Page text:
THE WEEK IN WOMEN: Blanchett Chairs Cannes Jury, Women Helmers Underrepresented, Wahlberg Donates to ‘Time’s Up’ — Brandy McDonnell reports

Last year, out of the 109 people who directed the top 100 movies, just eight were women, according to the

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SPOTLIGHT November 2017: Dee Rees, Independently Epic Filmmaker, Director MUDBOUND

rees head with handWith just three narrative features to her credit, director Dee Rees has made an assured and unique mark on American cinema, bringing talent, skill and creative vision to her work. Releasing this month, Mudbound presents Rees’ intimately emotional style of filmmaking on an epic scale. Continue reading…

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SPOTLIGHT August 2017: Kathryn Bigelow, Auteur, Oscar Winner, Director of DETROIT

bigelow head 2Although she’s said she prefers to be considered a ‘director’ rather than a ‘female director,’ Kathryn Bigelow consistently shatters the movie industry’s gender-based barriers. Her name is associated with a roster of ‘first and/or only woman to win…’ accomplishments. And, now, there’s Detroit. Continue reading…

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SPOTLIGHT June 2017: Amber Tamblyn, Actress, Poet, Director of PAINT IT BLACK

amber tamblyn 1Amber Tamblyn has been in the spotlight since childhood, but has reached beyond her privileged circumstances to explore humanity and offer work that makes our journey through life richer, more authentic and serves as a primer for women to expand their own potential. Continue reading…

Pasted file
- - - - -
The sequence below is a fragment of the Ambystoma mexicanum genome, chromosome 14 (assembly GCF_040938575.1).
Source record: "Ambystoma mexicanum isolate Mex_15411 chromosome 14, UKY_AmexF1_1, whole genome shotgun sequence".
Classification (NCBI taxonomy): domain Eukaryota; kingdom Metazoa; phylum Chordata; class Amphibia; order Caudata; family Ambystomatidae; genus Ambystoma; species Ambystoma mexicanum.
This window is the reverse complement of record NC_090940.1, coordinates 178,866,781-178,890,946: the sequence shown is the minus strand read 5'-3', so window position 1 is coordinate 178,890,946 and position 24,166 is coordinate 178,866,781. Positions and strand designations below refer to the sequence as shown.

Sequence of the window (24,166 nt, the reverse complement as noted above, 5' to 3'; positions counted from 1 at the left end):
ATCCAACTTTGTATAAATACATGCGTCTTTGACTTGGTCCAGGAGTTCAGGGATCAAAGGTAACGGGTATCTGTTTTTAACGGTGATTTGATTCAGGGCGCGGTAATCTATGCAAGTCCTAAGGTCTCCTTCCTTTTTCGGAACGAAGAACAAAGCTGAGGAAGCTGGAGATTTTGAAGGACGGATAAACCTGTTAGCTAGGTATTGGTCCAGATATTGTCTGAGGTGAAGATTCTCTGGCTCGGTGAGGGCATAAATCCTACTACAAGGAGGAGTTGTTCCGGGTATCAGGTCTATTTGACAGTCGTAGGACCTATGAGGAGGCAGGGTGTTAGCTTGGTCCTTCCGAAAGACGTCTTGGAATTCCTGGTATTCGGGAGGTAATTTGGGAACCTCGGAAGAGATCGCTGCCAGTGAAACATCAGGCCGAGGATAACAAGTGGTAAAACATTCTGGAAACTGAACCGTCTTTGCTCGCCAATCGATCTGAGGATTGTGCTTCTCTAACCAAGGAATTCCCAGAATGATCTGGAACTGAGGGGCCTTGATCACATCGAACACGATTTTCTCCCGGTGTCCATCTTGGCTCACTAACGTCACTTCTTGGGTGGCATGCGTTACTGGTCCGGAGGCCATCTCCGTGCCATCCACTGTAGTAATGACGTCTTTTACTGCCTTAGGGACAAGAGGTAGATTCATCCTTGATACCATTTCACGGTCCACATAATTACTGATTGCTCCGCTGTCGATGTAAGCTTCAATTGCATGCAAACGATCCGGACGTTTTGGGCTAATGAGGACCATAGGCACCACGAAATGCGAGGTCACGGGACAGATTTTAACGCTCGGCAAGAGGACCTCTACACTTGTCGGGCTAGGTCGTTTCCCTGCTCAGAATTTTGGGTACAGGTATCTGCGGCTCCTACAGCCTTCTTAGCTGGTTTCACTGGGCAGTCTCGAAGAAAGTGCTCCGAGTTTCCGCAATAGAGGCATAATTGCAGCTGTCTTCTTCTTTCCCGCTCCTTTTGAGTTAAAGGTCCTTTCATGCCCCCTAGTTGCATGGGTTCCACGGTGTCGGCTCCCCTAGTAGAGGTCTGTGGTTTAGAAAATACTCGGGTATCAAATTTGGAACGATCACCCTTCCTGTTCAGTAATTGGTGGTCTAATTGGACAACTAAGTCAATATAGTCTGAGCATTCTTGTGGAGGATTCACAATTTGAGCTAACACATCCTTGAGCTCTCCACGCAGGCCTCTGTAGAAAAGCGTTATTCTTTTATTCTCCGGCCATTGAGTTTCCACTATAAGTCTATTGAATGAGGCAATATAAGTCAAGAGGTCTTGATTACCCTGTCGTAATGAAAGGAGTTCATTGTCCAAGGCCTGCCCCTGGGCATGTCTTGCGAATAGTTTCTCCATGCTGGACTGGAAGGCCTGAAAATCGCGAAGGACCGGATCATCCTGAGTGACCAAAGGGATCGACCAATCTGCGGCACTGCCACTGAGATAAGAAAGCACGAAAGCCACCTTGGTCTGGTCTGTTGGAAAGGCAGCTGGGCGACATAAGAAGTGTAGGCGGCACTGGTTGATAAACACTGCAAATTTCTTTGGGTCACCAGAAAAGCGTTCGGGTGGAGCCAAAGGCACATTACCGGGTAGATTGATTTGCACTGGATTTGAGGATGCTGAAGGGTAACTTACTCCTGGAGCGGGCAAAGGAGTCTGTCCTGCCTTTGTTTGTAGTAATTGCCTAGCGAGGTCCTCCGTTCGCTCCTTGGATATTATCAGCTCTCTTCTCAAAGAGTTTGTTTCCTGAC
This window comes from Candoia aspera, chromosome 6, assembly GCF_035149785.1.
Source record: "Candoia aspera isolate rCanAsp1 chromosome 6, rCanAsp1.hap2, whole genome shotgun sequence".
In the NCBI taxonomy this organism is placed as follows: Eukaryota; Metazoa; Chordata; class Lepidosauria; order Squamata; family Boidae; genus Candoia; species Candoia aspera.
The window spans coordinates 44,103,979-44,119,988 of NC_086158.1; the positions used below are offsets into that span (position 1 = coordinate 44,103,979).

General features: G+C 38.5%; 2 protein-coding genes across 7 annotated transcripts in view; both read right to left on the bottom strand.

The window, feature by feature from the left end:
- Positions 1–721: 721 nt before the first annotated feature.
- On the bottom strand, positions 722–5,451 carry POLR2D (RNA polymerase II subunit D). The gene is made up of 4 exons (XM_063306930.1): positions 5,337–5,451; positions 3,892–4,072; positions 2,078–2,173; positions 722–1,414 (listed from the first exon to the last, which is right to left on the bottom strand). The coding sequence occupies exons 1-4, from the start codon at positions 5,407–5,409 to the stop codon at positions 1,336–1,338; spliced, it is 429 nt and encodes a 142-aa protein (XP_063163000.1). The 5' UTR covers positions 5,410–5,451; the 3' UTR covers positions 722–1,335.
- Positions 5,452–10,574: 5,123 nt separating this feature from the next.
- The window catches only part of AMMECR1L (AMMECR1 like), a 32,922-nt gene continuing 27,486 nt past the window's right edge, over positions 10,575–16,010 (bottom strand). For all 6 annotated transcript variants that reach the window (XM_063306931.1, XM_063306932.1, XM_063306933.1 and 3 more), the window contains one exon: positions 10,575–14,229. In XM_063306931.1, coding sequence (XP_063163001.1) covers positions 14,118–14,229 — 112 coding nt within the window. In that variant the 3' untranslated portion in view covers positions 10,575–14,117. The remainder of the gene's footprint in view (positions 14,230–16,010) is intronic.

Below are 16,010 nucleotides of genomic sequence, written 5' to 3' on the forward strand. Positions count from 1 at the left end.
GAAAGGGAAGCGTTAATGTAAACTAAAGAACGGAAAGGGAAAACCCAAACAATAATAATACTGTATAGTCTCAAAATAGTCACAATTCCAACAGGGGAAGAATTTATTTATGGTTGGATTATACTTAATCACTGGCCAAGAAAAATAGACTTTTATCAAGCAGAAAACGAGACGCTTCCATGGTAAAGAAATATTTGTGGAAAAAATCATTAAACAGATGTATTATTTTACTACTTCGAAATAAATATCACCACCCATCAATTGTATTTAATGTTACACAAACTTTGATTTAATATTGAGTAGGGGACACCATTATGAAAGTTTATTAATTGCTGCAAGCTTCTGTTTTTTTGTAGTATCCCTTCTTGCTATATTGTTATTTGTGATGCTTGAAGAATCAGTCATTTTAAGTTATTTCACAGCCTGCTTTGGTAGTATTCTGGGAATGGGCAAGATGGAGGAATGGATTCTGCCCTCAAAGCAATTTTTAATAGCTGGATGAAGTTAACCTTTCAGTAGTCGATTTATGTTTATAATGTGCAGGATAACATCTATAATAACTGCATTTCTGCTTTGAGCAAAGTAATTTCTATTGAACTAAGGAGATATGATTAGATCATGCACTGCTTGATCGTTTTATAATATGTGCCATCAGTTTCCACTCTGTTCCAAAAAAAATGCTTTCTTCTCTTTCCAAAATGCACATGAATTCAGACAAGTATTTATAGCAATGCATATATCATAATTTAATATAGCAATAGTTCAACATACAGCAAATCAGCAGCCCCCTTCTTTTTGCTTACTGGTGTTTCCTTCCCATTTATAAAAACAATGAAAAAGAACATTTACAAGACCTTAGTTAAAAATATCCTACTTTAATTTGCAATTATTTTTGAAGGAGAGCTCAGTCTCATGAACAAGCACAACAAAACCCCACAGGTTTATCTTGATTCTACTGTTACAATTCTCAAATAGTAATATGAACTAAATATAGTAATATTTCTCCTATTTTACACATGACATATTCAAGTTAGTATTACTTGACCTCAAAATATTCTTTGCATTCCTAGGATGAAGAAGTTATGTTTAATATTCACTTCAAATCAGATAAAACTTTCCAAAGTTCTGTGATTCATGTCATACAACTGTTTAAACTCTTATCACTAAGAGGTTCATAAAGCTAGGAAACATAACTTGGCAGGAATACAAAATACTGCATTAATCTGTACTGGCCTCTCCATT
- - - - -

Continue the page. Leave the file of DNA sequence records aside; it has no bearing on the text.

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SPOTLIGHT January 2017: Ava DuVernay, Film Director and Crusader — by Marilyn Ferdinand

ava-duvernay-head-shotAva DuVernay prolifically creates award-winning narratives, documentaries and TV with small and large budgets. She generously supports the work of women directors and people of color through her film collective ARRAY. It’s hard to think of a more productive, galvanizing and charismatic woman in film than Ava DuVernay. Read on…

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THE WEEK IN WOMEN: Hollywood’s ‘pink razor remakes’ shave women directors, SUPERGIRL in OK, RIP Melissa Mathieson and more – Brandy McDonnell reports

Hollywood green lights remakes for their relative ease and built-in audiences, but we don’t need more of them — especially not as a quick fix for Hollywood’s ongoing gender issues. Instead of forcing audiences to settle for remakes, how about the studios investing in projects by women screenwriters and directors with proven skills? Read THE WEEK IN WOMEN

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